CocktailWonk Rating: 7/10 (Behind the Scenes $35 tour)
Heaven Hill Distilleries Inc., based in Bardstown, KY, is a study in contradictions. And at their gigantic facility here you’ll find just about every aspect of whiskey production–except a distillery. And while the company bills themselves as “America’s largest independent family-owned producer of Bourbon,” they own roughly 1,200 different brands, the vast majority of which aren’t whiskey. Don’t dismiss them as whiskey wannabes though – they have roughly one million barrels of bourbon aging in their warehouses, ranking them as the second largest bourbon inventory in the world behind Beam Suntory. Fun fact: Kentucky has more bourbon barrels undergoing aging than citizens
It hasn’t always been this way, however. Heaven Hill had a distillery in Bardstown up until November 1996, when a catastrophic fire started in a rickhouse, full of highly flammable cask-strength whiskey. The destruction spread to several other warehouses, and before it was put out, the distillation building and 90,000 barrels of whiskey were gone. Today, the Bardstown facility handles the aging of whiskey made at the company’s Bernheim distillery in Louisville, and also functions as a giant bottling and shipping facility. – (More on this later.)
In the absence of many of the traditional whiskey tour highlights — grain, fermentation, stills, and spirit safe–why visit the Bourbon Heritage Center? Sure, you can watch the movie, gaze at the exhibits, and taste some whiskey, but Mrs. Wonk won’t stand for something that pedestrian. Is the Bourbon Heritage Center worth a visit? It depends. If you’re looking for the traditional distillery experience like you can get nearby at Barton or Willett, choose them over Heaven Hill, for the charm factor if nothing else. However, if you’re fascinated by all aspects of spirits production at enormous scales like I am, and you have the time to book the “Behind the Scenes” tour, then yes, absolutely go. Heaven Hill is a spirit wonk’s dream.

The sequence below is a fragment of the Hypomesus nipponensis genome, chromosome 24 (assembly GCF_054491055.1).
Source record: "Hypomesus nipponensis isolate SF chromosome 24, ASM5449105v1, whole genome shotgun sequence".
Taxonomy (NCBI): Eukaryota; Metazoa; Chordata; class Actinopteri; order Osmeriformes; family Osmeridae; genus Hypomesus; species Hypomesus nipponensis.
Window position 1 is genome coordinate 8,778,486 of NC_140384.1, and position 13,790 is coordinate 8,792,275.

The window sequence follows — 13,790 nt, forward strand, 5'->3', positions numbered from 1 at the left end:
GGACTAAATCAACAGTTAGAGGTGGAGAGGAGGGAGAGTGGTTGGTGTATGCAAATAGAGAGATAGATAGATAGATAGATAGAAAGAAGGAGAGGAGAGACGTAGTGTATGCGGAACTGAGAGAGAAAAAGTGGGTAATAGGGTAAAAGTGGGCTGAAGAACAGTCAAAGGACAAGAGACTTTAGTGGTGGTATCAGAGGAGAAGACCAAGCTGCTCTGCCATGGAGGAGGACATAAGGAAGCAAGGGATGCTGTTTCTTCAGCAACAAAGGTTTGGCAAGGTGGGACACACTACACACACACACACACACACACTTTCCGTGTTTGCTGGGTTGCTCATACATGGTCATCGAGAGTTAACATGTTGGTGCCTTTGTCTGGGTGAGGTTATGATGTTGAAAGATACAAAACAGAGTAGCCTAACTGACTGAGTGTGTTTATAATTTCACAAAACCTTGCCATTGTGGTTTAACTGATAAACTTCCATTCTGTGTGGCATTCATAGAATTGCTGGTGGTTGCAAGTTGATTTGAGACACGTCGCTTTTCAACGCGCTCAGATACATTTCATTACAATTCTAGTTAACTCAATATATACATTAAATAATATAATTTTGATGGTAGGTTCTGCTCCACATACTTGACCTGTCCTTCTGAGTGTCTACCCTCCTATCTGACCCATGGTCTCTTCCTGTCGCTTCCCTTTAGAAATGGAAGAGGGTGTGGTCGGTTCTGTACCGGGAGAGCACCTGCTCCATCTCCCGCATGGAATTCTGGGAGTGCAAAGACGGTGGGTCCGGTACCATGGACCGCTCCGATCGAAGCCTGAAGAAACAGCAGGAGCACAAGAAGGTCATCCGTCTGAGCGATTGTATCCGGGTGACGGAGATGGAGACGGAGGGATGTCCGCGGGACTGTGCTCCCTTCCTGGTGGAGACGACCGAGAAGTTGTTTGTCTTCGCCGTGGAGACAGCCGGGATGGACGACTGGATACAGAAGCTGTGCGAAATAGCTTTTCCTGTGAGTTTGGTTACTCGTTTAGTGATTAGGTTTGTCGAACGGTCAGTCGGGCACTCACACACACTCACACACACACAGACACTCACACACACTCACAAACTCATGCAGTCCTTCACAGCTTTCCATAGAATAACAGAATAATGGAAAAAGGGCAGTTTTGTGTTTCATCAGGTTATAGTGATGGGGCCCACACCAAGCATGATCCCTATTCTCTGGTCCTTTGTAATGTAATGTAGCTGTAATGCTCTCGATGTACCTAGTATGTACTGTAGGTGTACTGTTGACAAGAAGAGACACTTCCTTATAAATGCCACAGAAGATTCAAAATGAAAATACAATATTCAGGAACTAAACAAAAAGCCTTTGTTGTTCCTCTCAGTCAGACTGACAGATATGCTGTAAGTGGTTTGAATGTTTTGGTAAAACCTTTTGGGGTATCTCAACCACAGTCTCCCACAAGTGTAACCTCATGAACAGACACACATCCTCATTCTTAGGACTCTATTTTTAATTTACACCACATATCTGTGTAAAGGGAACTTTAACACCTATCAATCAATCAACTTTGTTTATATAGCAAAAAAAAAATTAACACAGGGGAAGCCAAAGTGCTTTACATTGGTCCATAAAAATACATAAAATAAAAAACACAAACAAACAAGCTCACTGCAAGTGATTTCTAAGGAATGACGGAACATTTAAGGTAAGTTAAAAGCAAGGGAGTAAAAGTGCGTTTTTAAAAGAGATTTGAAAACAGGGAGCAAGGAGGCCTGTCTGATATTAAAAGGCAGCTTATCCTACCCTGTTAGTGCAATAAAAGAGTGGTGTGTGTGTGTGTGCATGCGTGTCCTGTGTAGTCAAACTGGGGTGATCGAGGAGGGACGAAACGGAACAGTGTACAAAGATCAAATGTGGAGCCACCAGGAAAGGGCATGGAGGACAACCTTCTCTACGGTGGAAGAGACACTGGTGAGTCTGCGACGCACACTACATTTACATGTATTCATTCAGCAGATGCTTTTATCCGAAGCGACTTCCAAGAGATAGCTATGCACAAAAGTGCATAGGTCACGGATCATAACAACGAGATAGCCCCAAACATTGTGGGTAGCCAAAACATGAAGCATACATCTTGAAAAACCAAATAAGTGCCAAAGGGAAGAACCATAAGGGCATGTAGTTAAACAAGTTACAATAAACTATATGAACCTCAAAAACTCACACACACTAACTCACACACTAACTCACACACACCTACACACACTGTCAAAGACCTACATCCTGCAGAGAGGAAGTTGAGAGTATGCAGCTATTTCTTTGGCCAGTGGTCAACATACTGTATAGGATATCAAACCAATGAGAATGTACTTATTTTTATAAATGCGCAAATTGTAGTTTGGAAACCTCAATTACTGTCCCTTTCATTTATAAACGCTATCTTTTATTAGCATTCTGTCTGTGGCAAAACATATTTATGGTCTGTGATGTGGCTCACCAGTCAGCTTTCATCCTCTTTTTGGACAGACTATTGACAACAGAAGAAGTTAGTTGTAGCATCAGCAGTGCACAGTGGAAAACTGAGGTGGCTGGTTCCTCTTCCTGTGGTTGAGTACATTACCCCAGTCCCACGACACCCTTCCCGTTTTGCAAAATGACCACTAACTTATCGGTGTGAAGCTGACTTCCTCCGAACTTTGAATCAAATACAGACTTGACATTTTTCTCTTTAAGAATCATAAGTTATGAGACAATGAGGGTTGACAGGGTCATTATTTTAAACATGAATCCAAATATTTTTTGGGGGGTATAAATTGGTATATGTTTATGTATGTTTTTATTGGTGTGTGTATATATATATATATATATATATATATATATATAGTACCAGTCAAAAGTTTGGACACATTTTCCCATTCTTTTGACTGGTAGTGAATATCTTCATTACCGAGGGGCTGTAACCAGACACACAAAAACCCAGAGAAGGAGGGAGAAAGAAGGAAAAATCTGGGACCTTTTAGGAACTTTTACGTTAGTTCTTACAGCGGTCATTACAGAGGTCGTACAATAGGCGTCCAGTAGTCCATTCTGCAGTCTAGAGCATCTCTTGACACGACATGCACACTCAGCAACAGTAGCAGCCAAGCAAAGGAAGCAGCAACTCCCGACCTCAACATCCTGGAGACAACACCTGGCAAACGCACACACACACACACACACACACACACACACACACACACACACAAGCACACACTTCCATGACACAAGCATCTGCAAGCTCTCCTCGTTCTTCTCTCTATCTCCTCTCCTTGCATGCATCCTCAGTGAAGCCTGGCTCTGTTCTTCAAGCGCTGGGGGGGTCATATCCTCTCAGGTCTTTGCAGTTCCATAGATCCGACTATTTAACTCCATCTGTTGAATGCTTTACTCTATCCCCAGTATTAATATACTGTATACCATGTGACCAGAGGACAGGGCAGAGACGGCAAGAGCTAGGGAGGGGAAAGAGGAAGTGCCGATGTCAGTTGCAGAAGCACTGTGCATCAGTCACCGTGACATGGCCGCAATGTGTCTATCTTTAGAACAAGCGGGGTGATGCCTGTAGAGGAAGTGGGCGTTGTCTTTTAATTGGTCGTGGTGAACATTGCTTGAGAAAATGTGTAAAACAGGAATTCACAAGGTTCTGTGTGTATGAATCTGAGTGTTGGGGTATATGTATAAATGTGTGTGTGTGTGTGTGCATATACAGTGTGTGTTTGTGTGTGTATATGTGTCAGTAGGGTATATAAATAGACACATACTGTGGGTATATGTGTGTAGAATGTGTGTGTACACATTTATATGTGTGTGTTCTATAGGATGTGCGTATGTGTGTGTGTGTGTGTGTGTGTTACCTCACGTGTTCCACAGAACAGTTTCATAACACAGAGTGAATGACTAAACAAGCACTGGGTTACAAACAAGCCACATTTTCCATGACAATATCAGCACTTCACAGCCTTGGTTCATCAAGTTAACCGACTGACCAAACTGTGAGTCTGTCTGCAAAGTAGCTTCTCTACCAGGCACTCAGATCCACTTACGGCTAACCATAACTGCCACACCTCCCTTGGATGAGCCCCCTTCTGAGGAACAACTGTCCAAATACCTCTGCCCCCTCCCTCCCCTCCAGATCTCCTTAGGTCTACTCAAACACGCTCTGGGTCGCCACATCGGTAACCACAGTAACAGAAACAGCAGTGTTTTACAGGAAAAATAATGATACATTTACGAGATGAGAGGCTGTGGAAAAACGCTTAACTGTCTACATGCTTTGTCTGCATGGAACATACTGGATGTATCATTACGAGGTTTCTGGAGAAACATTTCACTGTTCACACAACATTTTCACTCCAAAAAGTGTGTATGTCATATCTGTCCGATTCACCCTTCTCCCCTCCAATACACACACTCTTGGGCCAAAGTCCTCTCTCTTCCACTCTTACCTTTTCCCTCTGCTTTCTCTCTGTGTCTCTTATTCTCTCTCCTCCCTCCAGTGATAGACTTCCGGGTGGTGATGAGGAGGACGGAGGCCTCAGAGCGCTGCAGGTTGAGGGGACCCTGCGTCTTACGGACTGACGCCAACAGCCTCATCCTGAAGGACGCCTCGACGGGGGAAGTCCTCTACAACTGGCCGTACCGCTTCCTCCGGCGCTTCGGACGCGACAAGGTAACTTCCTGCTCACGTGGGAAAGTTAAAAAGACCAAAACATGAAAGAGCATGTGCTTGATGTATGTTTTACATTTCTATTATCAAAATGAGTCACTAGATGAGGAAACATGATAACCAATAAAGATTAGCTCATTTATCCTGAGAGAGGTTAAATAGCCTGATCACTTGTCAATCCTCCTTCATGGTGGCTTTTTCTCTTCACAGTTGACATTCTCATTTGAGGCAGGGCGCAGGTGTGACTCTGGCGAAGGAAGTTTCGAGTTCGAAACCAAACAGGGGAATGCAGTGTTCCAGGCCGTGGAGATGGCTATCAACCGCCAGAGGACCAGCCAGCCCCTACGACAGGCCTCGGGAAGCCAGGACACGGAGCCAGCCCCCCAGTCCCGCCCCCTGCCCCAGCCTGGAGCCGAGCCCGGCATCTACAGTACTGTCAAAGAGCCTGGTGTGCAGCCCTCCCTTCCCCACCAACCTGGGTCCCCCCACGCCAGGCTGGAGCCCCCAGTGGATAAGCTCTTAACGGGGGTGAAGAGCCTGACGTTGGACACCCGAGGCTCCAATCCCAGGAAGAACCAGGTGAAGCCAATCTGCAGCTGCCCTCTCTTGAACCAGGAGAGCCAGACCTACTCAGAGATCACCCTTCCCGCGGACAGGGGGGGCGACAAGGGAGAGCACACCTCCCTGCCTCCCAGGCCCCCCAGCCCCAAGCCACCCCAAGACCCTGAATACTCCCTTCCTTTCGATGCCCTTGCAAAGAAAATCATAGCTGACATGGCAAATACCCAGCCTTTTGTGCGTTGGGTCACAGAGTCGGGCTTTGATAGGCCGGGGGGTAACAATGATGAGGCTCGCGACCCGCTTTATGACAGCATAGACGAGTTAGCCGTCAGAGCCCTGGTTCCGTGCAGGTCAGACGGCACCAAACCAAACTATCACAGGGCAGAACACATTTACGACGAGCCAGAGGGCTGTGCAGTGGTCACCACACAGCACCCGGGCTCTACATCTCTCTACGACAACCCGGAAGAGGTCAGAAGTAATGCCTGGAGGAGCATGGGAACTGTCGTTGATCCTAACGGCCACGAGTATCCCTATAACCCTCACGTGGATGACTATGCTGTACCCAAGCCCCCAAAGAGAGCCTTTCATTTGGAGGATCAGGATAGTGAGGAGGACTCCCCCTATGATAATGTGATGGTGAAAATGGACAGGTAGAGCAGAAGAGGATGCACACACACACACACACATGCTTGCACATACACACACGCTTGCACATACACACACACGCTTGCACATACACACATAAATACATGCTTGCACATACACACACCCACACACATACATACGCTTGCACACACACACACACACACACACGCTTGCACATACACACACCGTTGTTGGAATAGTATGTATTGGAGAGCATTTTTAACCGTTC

The Behind the Scenes tour is limited to 6 to 8 people. It begins at the Heritage Center with a fifteen minute movie, long on historical reenactment of the early days of Kentucky bourbon. Afterward, a one-minute minivan ride across the vast parking lot brought us to a building where we donned safety goggles before entering the cistern room, where a handful of people fill barrels with the assistance of serious amounts of machinery. New and empty 53-gallon barrels quite literally roll off a truck onto a chain conveyor belt. Along the first stretch, a robotic printer paints the barrel’s label and filling date on the barrelhead. After making a 90 degree turn, barrels arrive at the filling station, which fills four barrels at a time. A single employee walks back and forth between the barrels, inserting an overhead nozzle into each barrel, much like filling your tank at the gas station. High overhead, pipes carry new-make whiskey from tanks somewhere out of sight.